- experimental design?
    - what areas of physics is this work going to reinforce?
    - ie. will you do a substantial amount of reading into a particular field?
    - what networking opportunities will this project provide?
    - will this lead to a decent reference if you perform well?
    - do you understand your role in the project?
    - will this work lead to any opportunities for publication, or conference attendance?
    - how will you be reimbursed for your time?
    - what is the time committment, and can you afford to take that amount of time off from your studies?
  6. Mar 13, 2009 #5
    both of them are applied math, so i wont pick up any lab/equipment skills

    for the materials modeling one, i understand the problem much easier and dont have to read nearly as many reserach papers as for the biophysics one

    i wont get paid for either one

    they both will mostly use programming. at least for the materials modeling, i will use stats as well.

    i think my biophysics prof just wants me to come up with ideas for how to solve the problem. whereas the materials modeling one wants me to run the program to solve the problem hes working on

    again, the materials modeling sounds MUCH more interesting than the biophysics one
  7. Mar 16, 2009 #6
    well, since i need a decision soon, i will most likely go with the materials modeling one
  8. Mar 17, 2009 #7
    ok, i will choose the materials modeling then
  9. Mar 17, 2009 #8


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    It sounds like that's the answer you've been looking for.
  10. Mar 31, 2009 #9
    ok, i have a fairly big problem here. when I talked with the materials professor about a month ago about doing research with him, his work sounded interesting but I told him that the applications of it (designing lasers, etc) didn't really interest me, so I told him that I would think about it. About a week ago, I told him that I decided that I'd be willing to help him anyways. He responded about a day later saying that's ok, but I won't get class credit for it, since I told him I don't need it. Then I told him that I'm ready to work and can stop by his office whenever he needs me.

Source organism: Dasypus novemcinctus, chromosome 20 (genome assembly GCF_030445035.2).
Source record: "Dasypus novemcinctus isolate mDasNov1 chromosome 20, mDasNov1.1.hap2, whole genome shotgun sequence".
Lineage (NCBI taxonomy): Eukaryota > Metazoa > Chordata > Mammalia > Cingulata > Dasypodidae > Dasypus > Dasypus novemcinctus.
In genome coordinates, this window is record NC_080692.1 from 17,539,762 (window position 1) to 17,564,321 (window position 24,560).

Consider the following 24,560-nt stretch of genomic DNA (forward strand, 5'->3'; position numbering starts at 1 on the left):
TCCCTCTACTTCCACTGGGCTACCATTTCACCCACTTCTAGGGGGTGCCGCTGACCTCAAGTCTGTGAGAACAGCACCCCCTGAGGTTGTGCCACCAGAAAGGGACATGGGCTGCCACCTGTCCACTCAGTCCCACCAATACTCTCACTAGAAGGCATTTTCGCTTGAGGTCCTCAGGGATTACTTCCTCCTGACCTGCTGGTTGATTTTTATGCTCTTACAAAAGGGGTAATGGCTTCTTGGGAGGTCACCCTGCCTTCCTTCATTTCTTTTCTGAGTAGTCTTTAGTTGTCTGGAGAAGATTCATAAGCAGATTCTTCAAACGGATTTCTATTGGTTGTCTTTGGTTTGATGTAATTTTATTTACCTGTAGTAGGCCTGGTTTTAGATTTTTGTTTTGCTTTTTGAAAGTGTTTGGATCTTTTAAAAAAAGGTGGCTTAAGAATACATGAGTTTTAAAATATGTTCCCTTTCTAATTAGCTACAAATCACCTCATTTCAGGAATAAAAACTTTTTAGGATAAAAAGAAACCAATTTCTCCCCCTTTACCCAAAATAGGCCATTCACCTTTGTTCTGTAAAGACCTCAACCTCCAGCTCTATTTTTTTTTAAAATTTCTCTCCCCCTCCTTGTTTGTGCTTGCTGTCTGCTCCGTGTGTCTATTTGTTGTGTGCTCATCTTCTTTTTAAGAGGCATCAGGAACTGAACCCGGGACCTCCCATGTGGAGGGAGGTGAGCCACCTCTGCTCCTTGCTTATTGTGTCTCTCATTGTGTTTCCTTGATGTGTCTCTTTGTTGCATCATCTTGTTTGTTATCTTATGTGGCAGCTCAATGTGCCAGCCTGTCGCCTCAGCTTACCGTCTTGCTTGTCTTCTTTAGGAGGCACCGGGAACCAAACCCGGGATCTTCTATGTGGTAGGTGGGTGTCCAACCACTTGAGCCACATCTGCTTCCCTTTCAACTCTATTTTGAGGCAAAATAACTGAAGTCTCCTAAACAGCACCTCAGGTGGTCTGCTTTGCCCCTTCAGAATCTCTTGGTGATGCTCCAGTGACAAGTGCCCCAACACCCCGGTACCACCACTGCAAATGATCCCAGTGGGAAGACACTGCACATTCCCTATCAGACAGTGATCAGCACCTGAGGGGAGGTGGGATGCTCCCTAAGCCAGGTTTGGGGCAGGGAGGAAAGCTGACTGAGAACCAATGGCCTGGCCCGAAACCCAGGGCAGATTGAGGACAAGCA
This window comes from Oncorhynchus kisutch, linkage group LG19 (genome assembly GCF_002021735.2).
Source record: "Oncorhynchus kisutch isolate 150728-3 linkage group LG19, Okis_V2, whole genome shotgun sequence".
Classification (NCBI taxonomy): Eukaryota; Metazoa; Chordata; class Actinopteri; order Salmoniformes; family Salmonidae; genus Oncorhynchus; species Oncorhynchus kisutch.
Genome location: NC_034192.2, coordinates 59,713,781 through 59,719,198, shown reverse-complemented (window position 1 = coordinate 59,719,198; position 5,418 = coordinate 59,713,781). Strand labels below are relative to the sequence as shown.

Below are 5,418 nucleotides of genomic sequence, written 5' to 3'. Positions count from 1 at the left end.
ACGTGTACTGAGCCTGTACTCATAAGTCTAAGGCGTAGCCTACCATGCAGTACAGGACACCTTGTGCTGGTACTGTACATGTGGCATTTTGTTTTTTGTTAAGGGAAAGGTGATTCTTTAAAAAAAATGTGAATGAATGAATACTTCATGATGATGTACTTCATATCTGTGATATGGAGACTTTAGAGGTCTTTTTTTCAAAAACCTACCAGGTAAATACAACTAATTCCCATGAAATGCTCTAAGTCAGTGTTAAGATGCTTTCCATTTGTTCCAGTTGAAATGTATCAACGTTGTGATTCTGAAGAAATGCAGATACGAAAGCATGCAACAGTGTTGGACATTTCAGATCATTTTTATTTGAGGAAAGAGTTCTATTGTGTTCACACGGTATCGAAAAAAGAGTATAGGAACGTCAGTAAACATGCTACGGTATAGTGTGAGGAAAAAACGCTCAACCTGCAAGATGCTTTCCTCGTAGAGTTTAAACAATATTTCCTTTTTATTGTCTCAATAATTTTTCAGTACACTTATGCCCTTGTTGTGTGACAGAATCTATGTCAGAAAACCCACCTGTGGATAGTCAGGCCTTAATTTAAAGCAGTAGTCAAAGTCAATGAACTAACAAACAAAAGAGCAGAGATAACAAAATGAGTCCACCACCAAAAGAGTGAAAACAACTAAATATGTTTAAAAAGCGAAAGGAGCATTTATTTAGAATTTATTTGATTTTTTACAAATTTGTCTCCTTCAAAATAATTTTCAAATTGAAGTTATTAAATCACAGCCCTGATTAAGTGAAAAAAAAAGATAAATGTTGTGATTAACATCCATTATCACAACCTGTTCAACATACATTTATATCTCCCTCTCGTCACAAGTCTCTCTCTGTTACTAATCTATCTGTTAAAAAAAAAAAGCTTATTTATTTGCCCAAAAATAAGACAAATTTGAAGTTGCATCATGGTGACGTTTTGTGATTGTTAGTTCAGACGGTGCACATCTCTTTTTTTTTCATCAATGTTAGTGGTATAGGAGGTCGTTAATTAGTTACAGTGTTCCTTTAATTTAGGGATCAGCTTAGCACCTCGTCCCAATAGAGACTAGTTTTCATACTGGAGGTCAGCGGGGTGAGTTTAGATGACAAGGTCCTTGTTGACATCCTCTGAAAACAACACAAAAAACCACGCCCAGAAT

Well, its been about a week now, and he hasn't responded yet. As for the fluid mech professor, I haven't contacted him in a month now. The last time I contacted him, I asked him some questions about what he expects from my powerpoint presentation, and he still hasn't responded. The last thing I want is to have NO professors to work with...
  11. Mar 31, 2009 #10


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    I'm assuming this is all though email. Some people are better at relying than others when it comes to things like this. I would try to phone them or better yet, catch them in their offices and at very least, make an appointment during which time you can express your concerns.
  12. Apr 1, 2009 #11
    hmm, i will try to see him in person today, even though i have no idea what his office hours are